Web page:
Monday, October 04, 2004

Vande Mataram, Maharashtra

3 October, 2004
MG Road, Pune, Maharashtra

Dear Mom and Dad:

Sorry for the delay in replying. I was in transit for a full 2.5 days from central Kerala to Pune (pronounced POO-nuh - the official slogan is "City of Festivals," but they should consider "The nice city with the silly name") in Maharashtra state. Normally there is a 24 hour express train, but since an accident in May, the Konkan line is closed for repair (that's a good sign in India, if they actually stop to repair something). So I had to take the looooonnnnng - that is, more than 40 hours! - train trip in order to retrieve the correct documents, aka No Objection to Leave India Letter ("N.O.L." they call it), so that I can go to Sri Lanka, so that I can come back with a fresh Visa. I expect the whole procedure will take at least 2 more weeks.

The first 7 hours of the train ride were lovely; we passed through the lush, verdant coconut-tree forests of Kerala and then through the foothills of the Western Ghat mountains. They look alarmingly like those of Tennessee - gentle, green and sloping, except that the valleys hold fresh spring-green rice paddies, banana trees and tapioca farms, not fields of tobacco and cotton, or shopping malls and parking lots.

Then there's a section on the Kerala/Tamil Nadu border where we reach the Ghats proper, and it's so dramatic - the mountains become wildly misshapen hills that look just like those in Chinese watercolors, warped green gumdrops welling up out of the steamy earth.

It's a magical stretch that's all too brief; after Ettimadai, the terrain alters drastically; there are 2/3 fewer trees and the suddently encroaching presence of The Sun - we're now in Tamil Nadu. Lettering on the sign-boards changes abruptly from the fat, squoonchy, playful curlicues of Malayalam (if a kid invented an alphabet solely for the purpose of being fun to draw, it would look like Malayalam) to the more upright, rigid cuneiform of Tamil (Malayalam's ancient ancestor and the grandaddy language of south India). Vannakam (welcome!)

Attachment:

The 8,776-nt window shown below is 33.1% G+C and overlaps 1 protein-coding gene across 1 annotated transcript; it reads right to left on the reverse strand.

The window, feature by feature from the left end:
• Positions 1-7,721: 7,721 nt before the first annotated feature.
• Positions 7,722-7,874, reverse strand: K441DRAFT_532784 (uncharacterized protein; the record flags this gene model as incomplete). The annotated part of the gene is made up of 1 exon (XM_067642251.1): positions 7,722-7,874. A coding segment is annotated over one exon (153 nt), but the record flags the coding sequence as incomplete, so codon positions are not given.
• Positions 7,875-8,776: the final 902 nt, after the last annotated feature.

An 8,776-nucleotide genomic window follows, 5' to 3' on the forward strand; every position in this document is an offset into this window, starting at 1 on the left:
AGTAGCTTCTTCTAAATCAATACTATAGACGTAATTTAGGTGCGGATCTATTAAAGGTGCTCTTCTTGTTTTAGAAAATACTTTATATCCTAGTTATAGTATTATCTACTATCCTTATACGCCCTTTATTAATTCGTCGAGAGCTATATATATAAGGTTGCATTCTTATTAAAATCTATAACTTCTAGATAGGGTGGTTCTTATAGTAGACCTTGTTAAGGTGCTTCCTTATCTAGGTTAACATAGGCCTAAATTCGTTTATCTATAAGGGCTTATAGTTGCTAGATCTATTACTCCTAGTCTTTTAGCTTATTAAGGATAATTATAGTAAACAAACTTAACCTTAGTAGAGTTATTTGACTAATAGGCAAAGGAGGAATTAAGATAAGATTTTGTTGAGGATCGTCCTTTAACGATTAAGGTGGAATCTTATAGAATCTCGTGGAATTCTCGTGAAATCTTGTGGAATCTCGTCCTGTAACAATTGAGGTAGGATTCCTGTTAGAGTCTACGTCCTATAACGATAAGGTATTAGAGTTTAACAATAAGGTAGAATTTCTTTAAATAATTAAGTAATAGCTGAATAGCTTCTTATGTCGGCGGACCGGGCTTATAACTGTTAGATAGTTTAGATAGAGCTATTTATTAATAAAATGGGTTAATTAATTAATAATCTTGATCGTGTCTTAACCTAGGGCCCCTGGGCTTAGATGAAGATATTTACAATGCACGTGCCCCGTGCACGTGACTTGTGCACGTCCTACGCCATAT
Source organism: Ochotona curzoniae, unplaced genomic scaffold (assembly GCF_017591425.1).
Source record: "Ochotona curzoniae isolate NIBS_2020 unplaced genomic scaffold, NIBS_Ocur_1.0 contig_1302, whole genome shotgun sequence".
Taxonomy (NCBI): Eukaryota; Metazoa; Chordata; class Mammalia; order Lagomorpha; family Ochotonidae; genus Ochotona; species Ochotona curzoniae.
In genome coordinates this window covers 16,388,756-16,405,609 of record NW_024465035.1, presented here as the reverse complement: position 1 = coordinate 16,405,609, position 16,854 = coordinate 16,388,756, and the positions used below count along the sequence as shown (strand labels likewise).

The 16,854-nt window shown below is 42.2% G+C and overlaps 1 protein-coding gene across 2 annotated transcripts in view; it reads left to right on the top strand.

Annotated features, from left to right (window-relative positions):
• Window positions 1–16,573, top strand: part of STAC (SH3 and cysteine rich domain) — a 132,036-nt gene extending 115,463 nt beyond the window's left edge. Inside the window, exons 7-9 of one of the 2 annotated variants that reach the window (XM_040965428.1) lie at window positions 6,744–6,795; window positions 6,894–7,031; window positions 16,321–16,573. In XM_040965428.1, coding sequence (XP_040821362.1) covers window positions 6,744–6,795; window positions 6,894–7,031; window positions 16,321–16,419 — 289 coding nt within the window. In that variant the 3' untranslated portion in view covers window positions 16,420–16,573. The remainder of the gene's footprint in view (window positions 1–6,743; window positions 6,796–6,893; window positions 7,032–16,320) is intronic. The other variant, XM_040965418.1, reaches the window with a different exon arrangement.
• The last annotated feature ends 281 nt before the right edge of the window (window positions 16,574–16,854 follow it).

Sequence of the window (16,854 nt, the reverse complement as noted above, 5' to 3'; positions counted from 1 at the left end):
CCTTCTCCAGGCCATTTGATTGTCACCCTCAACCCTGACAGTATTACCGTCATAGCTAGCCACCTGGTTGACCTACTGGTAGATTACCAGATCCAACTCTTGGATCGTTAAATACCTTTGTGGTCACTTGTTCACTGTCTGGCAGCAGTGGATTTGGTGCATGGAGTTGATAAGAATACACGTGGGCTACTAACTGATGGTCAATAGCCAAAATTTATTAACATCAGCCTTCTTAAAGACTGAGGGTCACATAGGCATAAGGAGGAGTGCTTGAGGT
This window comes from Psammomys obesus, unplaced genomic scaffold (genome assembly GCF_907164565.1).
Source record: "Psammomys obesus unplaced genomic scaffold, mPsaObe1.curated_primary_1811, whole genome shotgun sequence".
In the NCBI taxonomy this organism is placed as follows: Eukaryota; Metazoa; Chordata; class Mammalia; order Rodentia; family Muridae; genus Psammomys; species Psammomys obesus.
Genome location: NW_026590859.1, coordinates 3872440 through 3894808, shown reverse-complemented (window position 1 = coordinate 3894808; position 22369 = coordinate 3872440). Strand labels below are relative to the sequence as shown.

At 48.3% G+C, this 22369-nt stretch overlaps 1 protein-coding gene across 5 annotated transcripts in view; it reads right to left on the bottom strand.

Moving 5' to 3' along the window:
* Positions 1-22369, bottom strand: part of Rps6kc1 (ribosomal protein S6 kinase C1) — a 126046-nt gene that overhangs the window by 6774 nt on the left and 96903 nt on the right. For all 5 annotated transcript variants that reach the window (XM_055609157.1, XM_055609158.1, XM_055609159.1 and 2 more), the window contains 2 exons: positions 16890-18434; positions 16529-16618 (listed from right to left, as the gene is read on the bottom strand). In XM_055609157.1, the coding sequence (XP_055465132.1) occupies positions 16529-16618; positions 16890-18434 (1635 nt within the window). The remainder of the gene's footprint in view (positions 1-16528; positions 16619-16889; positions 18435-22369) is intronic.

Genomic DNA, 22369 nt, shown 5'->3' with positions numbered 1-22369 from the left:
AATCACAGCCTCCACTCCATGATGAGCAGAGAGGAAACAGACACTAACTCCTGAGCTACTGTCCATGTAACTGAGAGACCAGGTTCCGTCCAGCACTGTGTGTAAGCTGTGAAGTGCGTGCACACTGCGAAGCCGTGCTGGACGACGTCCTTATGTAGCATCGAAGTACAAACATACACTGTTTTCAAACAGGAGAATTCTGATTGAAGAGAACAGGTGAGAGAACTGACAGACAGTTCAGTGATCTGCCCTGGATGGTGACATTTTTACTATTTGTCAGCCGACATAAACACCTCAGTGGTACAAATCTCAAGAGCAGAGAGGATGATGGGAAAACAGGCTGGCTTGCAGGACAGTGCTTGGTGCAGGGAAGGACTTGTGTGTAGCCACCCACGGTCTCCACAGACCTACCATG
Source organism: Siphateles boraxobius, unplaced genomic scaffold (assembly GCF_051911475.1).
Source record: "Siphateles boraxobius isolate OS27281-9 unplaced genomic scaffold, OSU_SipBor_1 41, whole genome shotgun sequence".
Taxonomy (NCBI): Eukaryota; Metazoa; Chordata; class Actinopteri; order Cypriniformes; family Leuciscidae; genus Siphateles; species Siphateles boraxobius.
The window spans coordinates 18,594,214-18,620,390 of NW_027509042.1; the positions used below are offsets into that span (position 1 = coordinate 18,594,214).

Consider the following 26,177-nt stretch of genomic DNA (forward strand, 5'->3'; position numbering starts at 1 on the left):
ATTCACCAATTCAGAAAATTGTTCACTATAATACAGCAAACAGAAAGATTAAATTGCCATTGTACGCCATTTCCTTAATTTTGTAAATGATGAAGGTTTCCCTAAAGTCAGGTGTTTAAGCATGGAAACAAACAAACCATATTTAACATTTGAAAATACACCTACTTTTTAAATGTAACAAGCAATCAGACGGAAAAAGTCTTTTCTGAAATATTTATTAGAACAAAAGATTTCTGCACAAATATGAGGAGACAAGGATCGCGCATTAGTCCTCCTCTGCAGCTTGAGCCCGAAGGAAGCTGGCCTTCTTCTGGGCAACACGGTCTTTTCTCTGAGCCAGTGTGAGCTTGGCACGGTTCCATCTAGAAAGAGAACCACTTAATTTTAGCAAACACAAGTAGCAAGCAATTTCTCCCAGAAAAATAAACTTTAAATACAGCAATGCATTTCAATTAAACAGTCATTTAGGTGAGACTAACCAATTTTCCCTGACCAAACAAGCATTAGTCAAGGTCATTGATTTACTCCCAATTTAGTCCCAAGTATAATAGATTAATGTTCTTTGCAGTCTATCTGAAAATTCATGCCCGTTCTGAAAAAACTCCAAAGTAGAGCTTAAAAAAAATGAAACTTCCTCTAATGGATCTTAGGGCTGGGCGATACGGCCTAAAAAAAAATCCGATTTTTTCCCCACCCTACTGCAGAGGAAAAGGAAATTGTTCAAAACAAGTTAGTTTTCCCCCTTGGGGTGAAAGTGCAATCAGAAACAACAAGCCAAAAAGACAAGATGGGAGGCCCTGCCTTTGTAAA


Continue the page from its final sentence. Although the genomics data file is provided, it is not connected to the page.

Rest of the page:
As the sun sets behind the technicolor wedding-cake forms of Tamil temple spires, you fall asleep to the vendors' calls of "choy, choy...cap-eeee, cap-eee" - and awaken, 12 hours later, in the harsh, red, arid landscape of Andhra Pradesh. It's a seemingly endless state that knows no winter (and very little water)....even through the solar-guarded darkened train windows you can feel the oppressive glare of the sun. With the rocky hills in the distance and yucca-type vegetation, it really resembles the setting of a Western. The Andhra language (Telegu) is as musical and flowing as the landscape is dry and hard; the script itself looks like words on a psychedelic poster and seemingly every word ends in a vowel (usually OO), which has led to TeleGOO being dubbed "the Italian of the East."

Here the ubiquitous angry buzzing of motor-scooters, burly Tata trucks and mini cars falls away, to be replaced by bullock-drawn (Brahma Bulls, we call them in the west) produce carts with wooden wheels, piloted by ebony men with drooping moustaches and sweaty heads in turbans...scenes literally unchanged for centuries, if not a couple millenia. It became a surprise to even see the occasional scrawny telephone wire strung across the dusty plains.

Maharashtra: another state, another landscape, another culture, another cuisine, another language, another alphabet. The diversity of India is almost attention-deficit in quality and quantity; you get the impression of constantly flipping channels (even if I were to master Hindi, which I can read but not fully understand, the locals can always switch to Marathi or Urdu, both commonly spoken). Though Maharashtra (literally "great state") is technically part of the South, the influence of North India is more evident here in style of dress, cuisine, and number of Hindi speakers.

Today is Mahatma Gandhi's Birthday. "Vande mataram" (hail to the Motherland), the national anthem, blares from many a streetcorner.

Till Monday,
your faithful south Asian correspondent